The survey also shows that 95.83 per cent of companies direct their CSR funds towards key areas like education, vocational skilling and livelihood improvement.

Bridge India is doing its bit by highlighting the work being done to improve livelihoods for the underprivileged by a few NGOs and corporates. And good work, we believe, should always be appreciated and showcased.

Because together, we can!

Happy Reading!

(Guest Editor, Social Sector Volunteer)

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How India Inc is tapping sustainable livelihood canvas

Be it using modern techniques in agriculture or spreading new mantras of tourism in the remote areas, CSR initiatives of India’s premier business houses now focus on long-term employment generation.

By Karan Bhardwaj 

With the rapid rise in inflation and joblessness, there’s a dire need for livelihood opportunities among youths. The challenge is to create sustainable employment avenues and prepare the workforce to meet modern challenges. As innovation and technology replace traditional methods, entrepreneurs as well as skilled professionals are expected to step up their game. The challenge is well understood by the Indian corporate and they are investing huge chunk of their CSR in transforming the greatest resource of this nation – people.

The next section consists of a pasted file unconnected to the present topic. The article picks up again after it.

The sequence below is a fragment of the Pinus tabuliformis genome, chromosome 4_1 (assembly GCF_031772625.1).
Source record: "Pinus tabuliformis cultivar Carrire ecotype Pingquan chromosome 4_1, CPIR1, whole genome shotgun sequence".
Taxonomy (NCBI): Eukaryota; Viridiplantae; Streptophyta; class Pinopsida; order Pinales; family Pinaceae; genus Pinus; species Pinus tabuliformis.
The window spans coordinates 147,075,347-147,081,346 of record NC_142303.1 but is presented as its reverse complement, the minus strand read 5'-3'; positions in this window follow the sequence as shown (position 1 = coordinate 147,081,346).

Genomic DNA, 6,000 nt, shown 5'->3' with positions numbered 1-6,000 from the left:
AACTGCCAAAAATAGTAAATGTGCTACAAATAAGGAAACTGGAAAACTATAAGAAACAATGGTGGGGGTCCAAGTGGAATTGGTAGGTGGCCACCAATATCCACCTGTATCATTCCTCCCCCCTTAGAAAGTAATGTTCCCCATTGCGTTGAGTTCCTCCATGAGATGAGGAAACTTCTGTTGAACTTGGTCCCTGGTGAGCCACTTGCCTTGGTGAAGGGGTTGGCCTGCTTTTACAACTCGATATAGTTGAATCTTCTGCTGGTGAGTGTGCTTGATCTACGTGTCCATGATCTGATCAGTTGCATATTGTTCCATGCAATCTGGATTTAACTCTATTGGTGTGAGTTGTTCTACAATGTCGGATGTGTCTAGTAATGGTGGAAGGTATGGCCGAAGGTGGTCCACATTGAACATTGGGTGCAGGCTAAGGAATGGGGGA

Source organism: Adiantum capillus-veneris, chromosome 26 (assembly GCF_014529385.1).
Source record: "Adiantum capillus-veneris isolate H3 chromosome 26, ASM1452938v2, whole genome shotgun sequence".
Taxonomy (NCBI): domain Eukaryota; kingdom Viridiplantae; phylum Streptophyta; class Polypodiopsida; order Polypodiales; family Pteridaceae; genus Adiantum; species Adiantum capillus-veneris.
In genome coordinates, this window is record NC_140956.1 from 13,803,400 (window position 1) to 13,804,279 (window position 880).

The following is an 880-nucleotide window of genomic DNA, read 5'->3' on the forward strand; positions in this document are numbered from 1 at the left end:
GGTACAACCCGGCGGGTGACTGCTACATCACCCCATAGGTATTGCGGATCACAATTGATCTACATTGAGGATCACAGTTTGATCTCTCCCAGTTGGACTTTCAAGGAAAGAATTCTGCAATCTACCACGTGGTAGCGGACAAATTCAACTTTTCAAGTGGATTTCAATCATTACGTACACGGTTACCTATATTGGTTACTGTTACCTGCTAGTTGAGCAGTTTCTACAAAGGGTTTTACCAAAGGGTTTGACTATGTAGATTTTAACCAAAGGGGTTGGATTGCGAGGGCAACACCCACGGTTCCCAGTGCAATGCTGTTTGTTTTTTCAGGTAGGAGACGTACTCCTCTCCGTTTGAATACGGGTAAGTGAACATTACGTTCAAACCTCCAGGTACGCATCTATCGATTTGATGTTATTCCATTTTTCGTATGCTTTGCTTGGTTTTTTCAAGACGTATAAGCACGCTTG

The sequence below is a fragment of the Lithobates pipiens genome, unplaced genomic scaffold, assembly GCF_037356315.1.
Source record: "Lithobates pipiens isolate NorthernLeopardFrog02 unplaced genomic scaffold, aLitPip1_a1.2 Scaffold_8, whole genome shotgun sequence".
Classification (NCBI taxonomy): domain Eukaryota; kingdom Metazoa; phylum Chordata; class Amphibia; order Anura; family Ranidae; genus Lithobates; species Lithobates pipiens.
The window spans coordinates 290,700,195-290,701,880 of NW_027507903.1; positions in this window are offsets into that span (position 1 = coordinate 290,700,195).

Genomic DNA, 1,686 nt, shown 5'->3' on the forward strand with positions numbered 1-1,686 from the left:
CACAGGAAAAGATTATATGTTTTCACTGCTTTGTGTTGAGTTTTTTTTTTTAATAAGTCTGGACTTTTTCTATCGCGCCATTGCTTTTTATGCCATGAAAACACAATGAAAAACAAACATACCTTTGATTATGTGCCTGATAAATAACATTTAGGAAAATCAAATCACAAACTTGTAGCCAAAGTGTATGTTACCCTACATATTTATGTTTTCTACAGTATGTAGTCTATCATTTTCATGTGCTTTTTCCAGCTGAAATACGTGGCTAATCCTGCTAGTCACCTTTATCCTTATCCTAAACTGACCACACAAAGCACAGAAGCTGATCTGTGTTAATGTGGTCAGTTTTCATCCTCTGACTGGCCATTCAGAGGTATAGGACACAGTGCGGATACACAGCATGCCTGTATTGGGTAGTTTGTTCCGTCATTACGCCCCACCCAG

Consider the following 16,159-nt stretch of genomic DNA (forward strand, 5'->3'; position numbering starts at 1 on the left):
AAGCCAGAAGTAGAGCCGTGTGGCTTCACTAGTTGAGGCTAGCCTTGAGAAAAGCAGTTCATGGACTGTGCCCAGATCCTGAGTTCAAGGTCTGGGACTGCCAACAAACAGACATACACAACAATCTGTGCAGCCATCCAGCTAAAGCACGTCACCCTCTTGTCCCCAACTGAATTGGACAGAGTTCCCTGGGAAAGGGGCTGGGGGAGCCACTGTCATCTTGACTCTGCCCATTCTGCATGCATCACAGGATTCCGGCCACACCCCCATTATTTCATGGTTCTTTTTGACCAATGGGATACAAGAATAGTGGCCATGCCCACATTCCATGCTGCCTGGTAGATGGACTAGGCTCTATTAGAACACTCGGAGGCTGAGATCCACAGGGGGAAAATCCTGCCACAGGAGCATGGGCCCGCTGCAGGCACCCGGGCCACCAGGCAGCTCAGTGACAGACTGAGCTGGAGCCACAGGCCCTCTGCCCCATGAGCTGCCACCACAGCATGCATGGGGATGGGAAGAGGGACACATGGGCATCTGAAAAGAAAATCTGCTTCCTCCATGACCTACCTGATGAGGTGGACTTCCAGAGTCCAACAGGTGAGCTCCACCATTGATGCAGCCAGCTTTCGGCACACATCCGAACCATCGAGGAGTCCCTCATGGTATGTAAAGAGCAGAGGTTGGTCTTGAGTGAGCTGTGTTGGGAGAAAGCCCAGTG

One leading example would be Vedanta Aluminium. The company’s CSR arm is investing money and building infrastructure to produce market-ready workforce. In Chhattisgarh, they have set up three skill schools in Korba, Kawardha and Mainpat, where more than 10,000 youth have been trained in various trades. Graduates from these schools have gained employment with some of India’s leading companies in power, steel, automotive, solar and hospitality industries. “India’s future aspirations hinge on its young, talented workforce having the right skills as the future of work evolves rapidly. By creating avenues for the local youth to get trained in such skills, we are helping them seek gainful employment both within their communities and beyond, thereby transforming the socio-economic fabric at grassroots,” Rahul Sharma, CEO, Vedanta Aluminium, has been quoted as saying.